It's official. Amazon is ready to sell you a tablet for just $50. Not only that, it will let you order six of them together for $250. The Internet retailer is making the task of filling a home with tablets as affordable as bringing home a Wii U.
Amazon wants you to buy its shiny new Fire Phone, and one of the biggest selling points is that fancy head-tracking camera system. So naturally, the first two games to come out of the company's home-bred Amazon Game Studios for the Fire Phone feature functionality that can only be done with that specific hardware. Unfortunately, both platformer To-Fu Fury (available now for $2) and Match 3 RPG Saber's Edge (free) exhibit classic signs of Kinect Syndrome.
What is Kinect Syndrome, I don't hear you ask? Well, it's when any game tries to incorporate a platform's unique hardware features without any real need to do so - developers "add" game content to more or less force players to experience a console's defining add-on.
Everyone likes free stuff, and Amazon is sort of giving you more free stuff for your Android device today. The retailer is expanding Amazon Coins to all Android devices in the US, UK, and Germany through the Amazon Appstore.
Coins can be used to buy apps or in-app content, but they used to only work on Amazon's Fire tablets. Now you can earn coins when purchasing certain apps and games and use them on any Android device. Coins can also be earned by completing objectives or reaching achievements in some games. That can now happen on non-Fire Android devices too. Coins can also be purchased directly at a 10% discount.
Listen up, super-late Christmas shoppers: Best Buy has a pretty good deal going on seven-inch Kindle Fire HDXs today. You can score up to $82 off of various HDX models, and while they definitely won't arrive before Christmas (because, you know, that's today), they all have free shipping. Here's a full list of the options:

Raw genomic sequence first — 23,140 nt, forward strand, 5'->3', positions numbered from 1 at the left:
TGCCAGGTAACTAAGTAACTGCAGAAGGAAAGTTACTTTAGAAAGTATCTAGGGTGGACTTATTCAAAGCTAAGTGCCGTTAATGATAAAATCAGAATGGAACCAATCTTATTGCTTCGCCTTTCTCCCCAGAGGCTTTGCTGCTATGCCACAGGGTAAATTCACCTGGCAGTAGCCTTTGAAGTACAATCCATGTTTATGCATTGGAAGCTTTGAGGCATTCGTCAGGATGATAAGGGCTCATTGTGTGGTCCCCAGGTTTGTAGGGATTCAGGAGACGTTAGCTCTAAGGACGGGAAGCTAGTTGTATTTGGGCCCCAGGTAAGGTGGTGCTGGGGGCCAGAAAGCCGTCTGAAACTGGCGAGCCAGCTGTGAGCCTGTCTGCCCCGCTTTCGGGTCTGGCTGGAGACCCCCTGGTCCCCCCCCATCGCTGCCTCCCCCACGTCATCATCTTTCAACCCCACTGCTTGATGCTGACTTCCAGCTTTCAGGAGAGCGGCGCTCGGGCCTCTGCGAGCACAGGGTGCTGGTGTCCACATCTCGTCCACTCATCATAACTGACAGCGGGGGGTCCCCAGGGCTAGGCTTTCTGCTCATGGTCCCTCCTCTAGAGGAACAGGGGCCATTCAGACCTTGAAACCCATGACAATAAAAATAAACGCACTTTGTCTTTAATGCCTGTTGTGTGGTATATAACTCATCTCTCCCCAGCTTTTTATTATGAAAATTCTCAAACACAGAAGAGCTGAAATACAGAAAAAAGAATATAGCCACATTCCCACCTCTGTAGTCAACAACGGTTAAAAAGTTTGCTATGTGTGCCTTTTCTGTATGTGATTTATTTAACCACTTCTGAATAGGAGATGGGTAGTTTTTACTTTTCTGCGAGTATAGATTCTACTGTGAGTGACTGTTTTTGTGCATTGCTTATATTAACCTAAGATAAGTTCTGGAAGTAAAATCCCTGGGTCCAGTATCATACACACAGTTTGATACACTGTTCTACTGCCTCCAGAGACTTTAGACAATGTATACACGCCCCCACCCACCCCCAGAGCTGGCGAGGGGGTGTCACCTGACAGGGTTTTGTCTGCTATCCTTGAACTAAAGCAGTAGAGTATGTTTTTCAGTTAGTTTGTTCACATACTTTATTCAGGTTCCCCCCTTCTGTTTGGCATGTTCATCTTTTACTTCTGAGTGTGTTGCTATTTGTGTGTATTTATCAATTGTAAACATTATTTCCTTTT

For many of us, it's getting cold outside. While there's always the option to invest in a thicker coat, bundle up in more blankets, or crank up the thermostat, none of these options particularly involve Android (with some exceptions). So here's another approach. Fire up YouTube on your Android device of choice and load up this YouTube channel. Send it out to the nearest Chromecast and you have yourself a warm fire that will burn for the next hour or so.
Sure, the fire will only produce as much heat as your TV can muster, but the crackle and pop it produces may at least revive memories of hotter times.
Amazon's new Kindle Fire HDX tablets certainly have some top-of-the-line hardware, but what good is the hardware without software to make use of it? Amazon is again forking Android to create Fire OS 3.0, codenamed Mojito. This software will be recognizable to users of previous Fire tablets, but it's been cleaned up a bit and looks more modern. There are also a few interesting new features exclusive to Amazon's tablets.
The underlying version of Android this time around is 4.2.2, but none of the Google services are included. In their place is a host of Amazon apps and services, some of which have gotten substantial updates in Fire OS 3.0.